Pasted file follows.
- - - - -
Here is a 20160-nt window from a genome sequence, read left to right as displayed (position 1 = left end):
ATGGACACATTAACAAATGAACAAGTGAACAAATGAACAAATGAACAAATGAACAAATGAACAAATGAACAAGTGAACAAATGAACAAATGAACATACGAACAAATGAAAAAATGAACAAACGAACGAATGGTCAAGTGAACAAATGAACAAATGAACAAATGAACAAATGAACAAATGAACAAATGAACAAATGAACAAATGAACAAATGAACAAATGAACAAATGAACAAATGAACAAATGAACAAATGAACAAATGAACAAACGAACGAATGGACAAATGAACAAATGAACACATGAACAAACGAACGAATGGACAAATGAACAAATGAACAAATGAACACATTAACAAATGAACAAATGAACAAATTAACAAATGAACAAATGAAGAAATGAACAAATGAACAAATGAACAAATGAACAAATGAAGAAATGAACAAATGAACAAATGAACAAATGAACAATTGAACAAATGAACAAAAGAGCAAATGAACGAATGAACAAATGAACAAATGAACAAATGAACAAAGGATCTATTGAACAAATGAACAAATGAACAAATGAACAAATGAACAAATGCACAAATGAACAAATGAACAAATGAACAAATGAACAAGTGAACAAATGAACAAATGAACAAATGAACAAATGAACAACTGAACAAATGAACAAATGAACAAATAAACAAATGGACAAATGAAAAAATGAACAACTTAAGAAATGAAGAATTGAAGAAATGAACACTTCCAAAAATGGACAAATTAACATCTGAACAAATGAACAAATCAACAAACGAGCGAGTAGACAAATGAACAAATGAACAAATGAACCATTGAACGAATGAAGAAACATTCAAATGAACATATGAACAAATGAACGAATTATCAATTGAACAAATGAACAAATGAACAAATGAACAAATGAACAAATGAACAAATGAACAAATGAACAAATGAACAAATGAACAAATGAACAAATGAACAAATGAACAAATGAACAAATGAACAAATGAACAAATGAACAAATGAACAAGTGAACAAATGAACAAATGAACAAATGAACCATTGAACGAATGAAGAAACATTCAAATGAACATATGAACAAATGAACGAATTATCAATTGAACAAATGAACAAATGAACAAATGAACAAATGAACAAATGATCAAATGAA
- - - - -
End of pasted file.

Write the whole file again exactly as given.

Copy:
Here is a 20160-nt window from a genome sequence, read left to right as displayed (position 1 = left end):
ATGGACACATTAACAAATGAACAAGTGAACAAATGAACAAATGAACAAATGAACAAATGAACAAATGAACAAGTGAACAAATGAACAAATGAACATACGAACAAATGAAAAAATGAACAAACGAACGAATGGTCAAGTGAACAAATGAACAAATGAACAAATGAACAAATGAACAAATGAACAAATGAACAAATGAACAAATGAACAAATGAACAAATGAACAAATGAACAAATGAACAAATGAACAAATGAACAAATGAACAAACGAACGAATGGACAAATGAACAAATGAACACATGAACAAACGAACGAATGGACAAATGAACAAATGAACAAATGAACACATTAACAAATGAACAAATGAACAAATTAACAAATGAACAAATGAAGAAATGAACAAATGAACAAATGAACAAATGAACAAATGAAGAAATGAACAAATGAACAAATGAACAAATGAACAATTGAACAAATGAACAAAAGAGCAAATGAACGAATGAACAAATGAACAAATGAACAAATGAACAAAGGATCTATTGAACAAATGAACAAATGAACAAATGAACAAATGAACAAATGCACAAATGAACAAATGAACAAATGAACAAATGAACAAGTGAACAAATGAACAAATGAACAAATGAACAAATGAACAACTGAACAAATGAACAAATGAACAAATAAACAAATGGACAAATGAAAAAATGAACAACTTAAGAAATGAAGAATTGAAGAAATGAACACTTCCAAAAATGGACAAATTAACATCTGAACAAATGAACAAATCAACAAACGAGCGAGTAGACAAATGAACAAATGAACAAATGAACCATTGAACGAATGAAGAAACATTCAAATGAACATATGAACAAATGAACGAATTATCAATTGAACAAATGAACAAATGAACAAATGAACAAATGAACAAATGAACAAATGAACAAATGAACAAATGAACAAATGAACAAATGAACAAATGAACAAATGAACAAATGAACAAATGAACAAATGAACAAATGAACAAATGAACAAGTGAACAAATGAACAAATGAACAAATGAACCATTGAACGAATGAAGAAACATTCAAATGAACATATGAACAAATGAACGAATTATCAATTGAACAAATGAACAAATGAACAAATGAACAAATGAACAAATGATCAAATGAA